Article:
Sunday 28 September 2014

National Coffee Day

43 Beans. Pen and watercolour in Stillman
and Birn Alpha sketchbook.

Apparently 29th September is National Coffee Day in the US. As a bit of a coffee fan (!) I thought I'd do a quick sketch of my latte today before I finished drinking it :-)

Coffee doesn't have the same traditions as tea. I did this sketch while having a traditional cuppa with a friend last month. The ritual of heating the pot and spooning in the leaf tea is rather lovely and soothing. However tea keeps me awake!

And here is a little sketch I did on a plane from a flight magazine some time ago showing coffee berries. So gorgeous!

Wednesday 24 September 2014

A Question of Hues - Jane's Gold

I recently found an old pan of Winsor and Newton genuine Quinacridone Gold watercolour. PO49. (I had already stocked up on old supplies of the W&N acrylic version :-) Needless to say I snatched it up as I was curious to see how their version compared with the Daniel Smith colour I know and love. Daniel Smith bought up the last supplies of this pigment many years ago and are the only ones still making the genuine version. On the screen they look very alike, though in real life the DS is a little warmer. It is interesting to note that a number of the DS colours that used to have PO49 are now using PO48 or other pigments.

What I have always tried to understand is why Winsor & Newton make such a complex and ugly hue of this colour. They use PY150 - a lovely slightly acid transparent yellow that is an excellent base colour, and is available in W&N as Transparent Yellow or M.Graham and Daniel Smith as Nickel Azo Yellow; PR206 a burnt red, available in W&N as Brown Mader, Daniel Smith as Quinacridone Burnt Scarlet and Daler Rowney as Transparent Red Brown; and PV19 - a rose to violet pigment. W&N Quin Gold (hue) ends up being a very dirty colour, with too much violet-red though once again that is difficult to see on the screen. If they simply mixed the PY150 with their own Burnt Sienna PR101 they would have a cleaner colour that exactly matches genuine Quinacridone Gold. Other companies make the hue with PY150 + PO48 or other variations. Once again, the simplest solution is the best? Anyway, my quin gold hue - Jane's Gold - is PY150 (DS Nickel Azo Yellow) + PR101 (W&N Burnt Sienna) :-)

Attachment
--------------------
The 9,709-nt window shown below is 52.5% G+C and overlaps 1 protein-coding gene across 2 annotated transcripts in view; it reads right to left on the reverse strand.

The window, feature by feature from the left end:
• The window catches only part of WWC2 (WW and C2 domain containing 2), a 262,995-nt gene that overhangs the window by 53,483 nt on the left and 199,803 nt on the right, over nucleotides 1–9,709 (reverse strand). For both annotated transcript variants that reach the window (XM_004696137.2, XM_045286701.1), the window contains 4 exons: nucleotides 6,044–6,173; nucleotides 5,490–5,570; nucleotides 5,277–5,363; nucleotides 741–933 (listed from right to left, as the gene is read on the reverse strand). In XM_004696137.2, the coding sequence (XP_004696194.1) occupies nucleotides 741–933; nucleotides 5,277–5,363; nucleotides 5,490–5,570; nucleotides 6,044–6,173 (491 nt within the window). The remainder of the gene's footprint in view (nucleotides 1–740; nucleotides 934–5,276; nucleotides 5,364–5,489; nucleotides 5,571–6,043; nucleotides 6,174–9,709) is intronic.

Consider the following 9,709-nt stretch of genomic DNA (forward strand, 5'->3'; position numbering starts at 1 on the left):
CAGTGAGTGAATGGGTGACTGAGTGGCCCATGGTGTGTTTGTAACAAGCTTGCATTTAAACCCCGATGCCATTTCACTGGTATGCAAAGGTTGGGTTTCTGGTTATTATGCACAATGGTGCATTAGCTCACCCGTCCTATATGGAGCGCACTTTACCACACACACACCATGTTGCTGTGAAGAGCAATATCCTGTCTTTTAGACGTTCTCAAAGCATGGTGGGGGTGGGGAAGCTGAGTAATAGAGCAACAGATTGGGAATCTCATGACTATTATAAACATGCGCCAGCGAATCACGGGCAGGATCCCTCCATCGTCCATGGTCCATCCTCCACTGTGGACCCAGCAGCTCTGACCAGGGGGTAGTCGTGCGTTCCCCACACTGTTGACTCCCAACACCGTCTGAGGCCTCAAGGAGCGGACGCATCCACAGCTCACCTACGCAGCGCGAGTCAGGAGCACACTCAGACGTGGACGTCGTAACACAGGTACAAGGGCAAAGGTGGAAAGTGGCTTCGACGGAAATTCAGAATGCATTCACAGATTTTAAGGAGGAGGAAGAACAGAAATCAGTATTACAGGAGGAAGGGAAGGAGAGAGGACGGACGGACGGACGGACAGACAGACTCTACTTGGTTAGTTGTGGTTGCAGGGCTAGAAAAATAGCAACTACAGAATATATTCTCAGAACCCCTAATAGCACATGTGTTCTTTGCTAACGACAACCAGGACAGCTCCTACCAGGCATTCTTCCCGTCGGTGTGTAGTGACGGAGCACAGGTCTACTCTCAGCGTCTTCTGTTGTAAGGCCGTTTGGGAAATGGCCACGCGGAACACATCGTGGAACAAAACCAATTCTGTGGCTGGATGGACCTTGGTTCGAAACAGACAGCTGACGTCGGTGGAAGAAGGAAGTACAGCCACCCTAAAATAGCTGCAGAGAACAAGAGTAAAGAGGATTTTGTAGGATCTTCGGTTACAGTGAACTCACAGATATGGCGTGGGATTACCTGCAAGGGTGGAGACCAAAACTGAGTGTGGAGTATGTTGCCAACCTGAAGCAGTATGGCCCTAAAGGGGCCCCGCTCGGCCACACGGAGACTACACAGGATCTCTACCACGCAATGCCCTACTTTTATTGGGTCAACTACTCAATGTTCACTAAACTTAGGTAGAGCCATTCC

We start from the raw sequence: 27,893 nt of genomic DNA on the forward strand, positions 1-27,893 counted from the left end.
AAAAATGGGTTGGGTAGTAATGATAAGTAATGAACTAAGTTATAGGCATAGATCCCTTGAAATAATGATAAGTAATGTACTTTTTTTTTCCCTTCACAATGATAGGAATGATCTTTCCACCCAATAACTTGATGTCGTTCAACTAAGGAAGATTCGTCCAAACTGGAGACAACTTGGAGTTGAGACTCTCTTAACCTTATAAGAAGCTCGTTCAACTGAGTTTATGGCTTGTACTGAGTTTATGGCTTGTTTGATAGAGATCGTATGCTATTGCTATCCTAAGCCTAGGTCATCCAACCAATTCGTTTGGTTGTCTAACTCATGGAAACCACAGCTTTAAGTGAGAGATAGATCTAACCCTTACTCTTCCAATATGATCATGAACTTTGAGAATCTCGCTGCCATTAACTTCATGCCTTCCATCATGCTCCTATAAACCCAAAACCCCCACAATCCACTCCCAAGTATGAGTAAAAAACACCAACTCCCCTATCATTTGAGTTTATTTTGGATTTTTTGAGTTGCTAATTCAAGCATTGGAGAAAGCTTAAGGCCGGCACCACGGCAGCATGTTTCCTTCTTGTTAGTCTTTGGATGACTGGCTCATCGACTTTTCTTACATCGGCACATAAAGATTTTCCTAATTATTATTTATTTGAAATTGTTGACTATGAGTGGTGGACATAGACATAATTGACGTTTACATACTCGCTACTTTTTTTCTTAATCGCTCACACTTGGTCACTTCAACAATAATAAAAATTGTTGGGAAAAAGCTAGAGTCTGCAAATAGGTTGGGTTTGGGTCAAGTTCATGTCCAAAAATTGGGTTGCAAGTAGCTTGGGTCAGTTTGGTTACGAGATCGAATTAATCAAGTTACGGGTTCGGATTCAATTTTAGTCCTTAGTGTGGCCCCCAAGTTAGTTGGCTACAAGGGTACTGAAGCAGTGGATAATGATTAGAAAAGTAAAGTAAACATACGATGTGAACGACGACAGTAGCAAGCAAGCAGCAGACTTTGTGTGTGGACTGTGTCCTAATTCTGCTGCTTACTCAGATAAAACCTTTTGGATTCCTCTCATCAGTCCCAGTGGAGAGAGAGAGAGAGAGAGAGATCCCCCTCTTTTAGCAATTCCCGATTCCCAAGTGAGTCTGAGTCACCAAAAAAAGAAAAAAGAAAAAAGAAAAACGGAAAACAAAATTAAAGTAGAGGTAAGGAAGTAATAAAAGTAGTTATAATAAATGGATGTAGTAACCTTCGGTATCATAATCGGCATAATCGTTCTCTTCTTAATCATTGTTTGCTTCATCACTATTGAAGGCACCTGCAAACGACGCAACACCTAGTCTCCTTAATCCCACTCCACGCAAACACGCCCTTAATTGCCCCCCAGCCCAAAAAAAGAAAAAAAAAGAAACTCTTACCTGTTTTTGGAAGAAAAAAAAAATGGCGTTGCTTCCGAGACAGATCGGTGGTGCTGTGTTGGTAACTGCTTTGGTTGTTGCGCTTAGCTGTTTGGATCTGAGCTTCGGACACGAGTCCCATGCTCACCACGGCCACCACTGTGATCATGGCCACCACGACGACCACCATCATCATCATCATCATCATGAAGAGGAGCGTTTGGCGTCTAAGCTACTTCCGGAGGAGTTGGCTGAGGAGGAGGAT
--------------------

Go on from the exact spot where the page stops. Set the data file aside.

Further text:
So how much of each? Making Jane's Gold :-)

 I have used with a half pan and added a decent blob of Nickel Azo Yellow PY150, but left room to mix. Then a much smaller blob of W&N Burnt Sienna PR101. It really depends on the brands you are using how much you need. I mixed these thoroughly with a very fine quill (or use a metal skewer of needle) and came up with a colour that is still too yellow.

 Here is the first mix - not enough PR101

So I added another small blob using the tip of a palette knife - you can see the small blob in the corner of the palette
 The second mix is warmer, but not deep enough and still too much yellow in a wash.

So I added the third small blob amount again, stirred it well, and came out with a very close match, pictured on the left.

Here is my mix compared with the actual PO49 paint. I estimate it is 5 parts PY150:1 part PR101, but the different brands will be different thicknesses so there is no magic formula.
Here is my testing page. You can see Quin gold mixed with Ultramarine on the top left, Jane's gold with Ultramarine below it. It could still have a little more PR101 but is very close. The thing about making your own custom mixes is you can decide exactly what warmth to take it to.

Other good Quin gold hue mixes are PY150 + PO48, PY129 + PBr7 and even PY97 as a base yellow colour.
And here are the pigments in their pure form.

Happy custom mixing :-)

To see my Jane's Grey custom mix, click here
For Jane's Black and other custom mixes click here
For more custom mixes (Jane's golden Earth, Jane's Sienna and Jane's Earth Rose) click here.

Thursday 18 September 2014

Working with pen

I have been working on my on-line watercolour course, adding the painted watercolour swatches to my website and making up dozens of watercolour palettes lately so it has been nice to take a couple of breaks (between all the rain we've had) and do some sketching. With limited time, I drew in pen first. I like to use a fountain pen (Sailor, Lamy or Pilot Falcon) with waterproof ink (De Atramentis Document Black or Archive).

I am very much a pencil first artist - I like to do a pencil layout, then start with pen if I am using it, or watercolour, but that takes more time and ends up being more precise than I wanted. Working directly with pen takes out the setup steps and forces you to work more quickly and arguably more loosely. You end up with a black line drawing, with or without cross-hatching or shading. Adding watercolour becomes a little like filling in the colouring books of childhood. The decisions have already been made. The lines are all there - you just fill in the colour. With a degree of stylisation already in play due to the black lines, a lesser degree of 'realism' is required so adding the colour is much faster.

Neil's garden over a glass of wine in large Canson All Media sketch book.
This is very much an unplanned 'sketch' rather than a finished painting, which was what I set out do do. But does working in pen automatically make a drawing look sketch-like? I spent another hour or so in my own garden, drawing the strelitzias we planted quite some years ago. Having drawn the foreground plant in pen, I chose to brush in the background shapes directly with watercolour without any drawing at all. Once again it is very 'sketchy', but loose and relaxed.